The effects of the replacement of various proportions of the con,ven- tional concentrate diet with CGT on the proximate composition of the experimental diets and performance of lambs are reported in tables l and 2 respectively. Increased levels of CGT depressed organic matter (OM), crude fibre (CF) and increased crude protein (CP) and ether extract (EE) contents of the experimental diets. Increased proportions of CGT in the diets had no significant effects on DMI and ADG of lambs receiving those diets. . t . Nutrients digestibility data are presented in table 3. Apparent digestibility’s of CF decreased (P < 0.05) as the level of CGT increased in the diet. Dry matter and energy digestibility coefficients were significantly lower (p < 0.05) for the diets containing 55% CGT than for other diets. However, the apparent digestibility’s of OM and EE were similar among the treatments. » “

 Calculating nutrients digestibilities of CGT by difference indicated di- gestibility coefficients (% mean i standard deviation) of 58.3 i 4.4, 64.7 i 3.3, 81.2 :4: 5.9, 98.0 i 1.2 and 56.5 i 3.3 for dry matter, organ- ic matter, crude protein, ether extract and energy respectively. Nitrogen (N) balance data are reported in table 4. Nitrogen intake and urinary N tended to increase with increased level of CGT in the diet and were higher (P < 0.05) for the diets containing 40% and 55% CGT re- spectively than for the CGT free diet. Apparent digestibility of N was sig- nificantly higher (P < 0.05) for all diets containing CGT. Nitrogen reten- tion tended to increase with increased level of CGT in the diets and was higher (P < 0.05) for the diet containing 40% CGT than for the CGT free diet.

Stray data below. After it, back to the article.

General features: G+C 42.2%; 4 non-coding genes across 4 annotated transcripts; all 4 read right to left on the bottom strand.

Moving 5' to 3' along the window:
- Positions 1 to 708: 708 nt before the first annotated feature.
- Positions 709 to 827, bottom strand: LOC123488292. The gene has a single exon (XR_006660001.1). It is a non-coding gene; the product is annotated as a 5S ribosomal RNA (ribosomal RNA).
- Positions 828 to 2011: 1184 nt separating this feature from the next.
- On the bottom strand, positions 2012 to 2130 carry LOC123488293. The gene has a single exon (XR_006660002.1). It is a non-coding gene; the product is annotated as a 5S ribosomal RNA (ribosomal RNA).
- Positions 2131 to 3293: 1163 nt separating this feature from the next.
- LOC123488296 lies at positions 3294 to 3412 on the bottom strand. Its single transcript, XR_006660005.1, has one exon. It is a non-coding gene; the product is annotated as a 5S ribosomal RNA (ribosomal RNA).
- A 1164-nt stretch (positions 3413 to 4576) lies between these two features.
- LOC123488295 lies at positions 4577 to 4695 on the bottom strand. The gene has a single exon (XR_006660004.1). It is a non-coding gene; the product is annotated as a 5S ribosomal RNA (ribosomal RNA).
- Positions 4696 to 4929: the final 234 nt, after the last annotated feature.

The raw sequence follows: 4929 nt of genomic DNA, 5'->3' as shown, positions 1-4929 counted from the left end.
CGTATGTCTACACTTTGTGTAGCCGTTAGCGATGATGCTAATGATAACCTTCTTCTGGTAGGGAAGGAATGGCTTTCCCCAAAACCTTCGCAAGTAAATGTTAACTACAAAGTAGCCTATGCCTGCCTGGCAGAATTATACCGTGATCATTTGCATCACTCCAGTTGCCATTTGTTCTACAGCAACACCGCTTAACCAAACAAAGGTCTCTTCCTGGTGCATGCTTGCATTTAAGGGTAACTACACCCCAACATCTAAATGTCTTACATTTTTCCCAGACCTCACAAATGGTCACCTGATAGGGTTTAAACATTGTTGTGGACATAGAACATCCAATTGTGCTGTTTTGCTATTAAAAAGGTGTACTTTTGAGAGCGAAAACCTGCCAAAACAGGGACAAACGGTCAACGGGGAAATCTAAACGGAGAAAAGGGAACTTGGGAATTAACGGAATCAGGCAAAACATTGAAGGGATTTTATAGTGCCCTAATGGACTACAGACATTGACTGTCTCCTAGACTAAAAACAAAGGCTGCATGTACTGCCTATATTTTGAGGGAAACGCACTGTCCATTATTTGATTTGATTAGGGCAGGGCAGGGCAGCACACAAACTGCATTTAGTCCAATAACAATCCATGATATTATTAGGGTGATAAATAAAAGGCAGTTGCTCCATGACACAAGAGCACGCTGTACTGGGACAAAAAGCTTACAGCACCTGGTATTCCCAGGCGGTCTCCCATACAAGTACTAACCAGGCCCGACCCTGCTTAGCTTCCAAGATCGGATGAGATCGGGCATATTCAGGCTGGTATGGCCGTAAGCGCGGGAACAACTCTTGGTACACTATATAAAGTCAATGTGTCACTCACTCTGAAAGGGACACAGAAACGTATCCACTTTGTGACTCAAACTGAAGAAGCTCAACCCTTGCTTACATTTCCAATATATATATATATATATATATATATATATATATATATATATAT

The reduced OM and the increased N and EE contents observed when increased proportions of CGT are incorporated in the diets reflects the proximate composition of the CGT. The high ash and EE contents of CGT could be a result of soil particles contamination and the presence of hulled and undehulled cotton seeds respectively. In contrast to the results of Erwin and Roubicek (1958) and Brown et al (197 9) the inclusion of CGT in the diets increased the apparent digesti- bility of N by as much as 24% over that of the conventional concentrate diet. This could be attributed to the higher CP (N X 6.25) contents of the former diet (over 20%). The observed depression of CF, DM and energy digestibilities with increased levels of CGT in the diets supports the hy- pothesis that high fat contents of diets (5.0% or more) would reduce CF, DM and energy digestibilities of diets inadequate or low in CF contents (White et al, 1958; Grainger et al, 1961 and Moore et al. 1986). The DMI and AD_G reported in this study were similar to those ob- served by El Hag and Mulchtar (1978), and lower than those observed by Mohammed (1986) for Sudan Desert Lambs fed conventional concentrate diets. In this study the ADG tended to be higher for lambs fed diets con- taining CGT at levels lower than 55%. The observed depression of dry matter and energy digestibilities with the 55% CGT, the improved N retention and growth rate of lambs fed the 40% CGT containing diet are interpreted to mean that CGT could be used to replace as much as 40% (WI W) of a conventional concentrate lambs fattening diet without adverse effects on performance or nutrient utilizanon.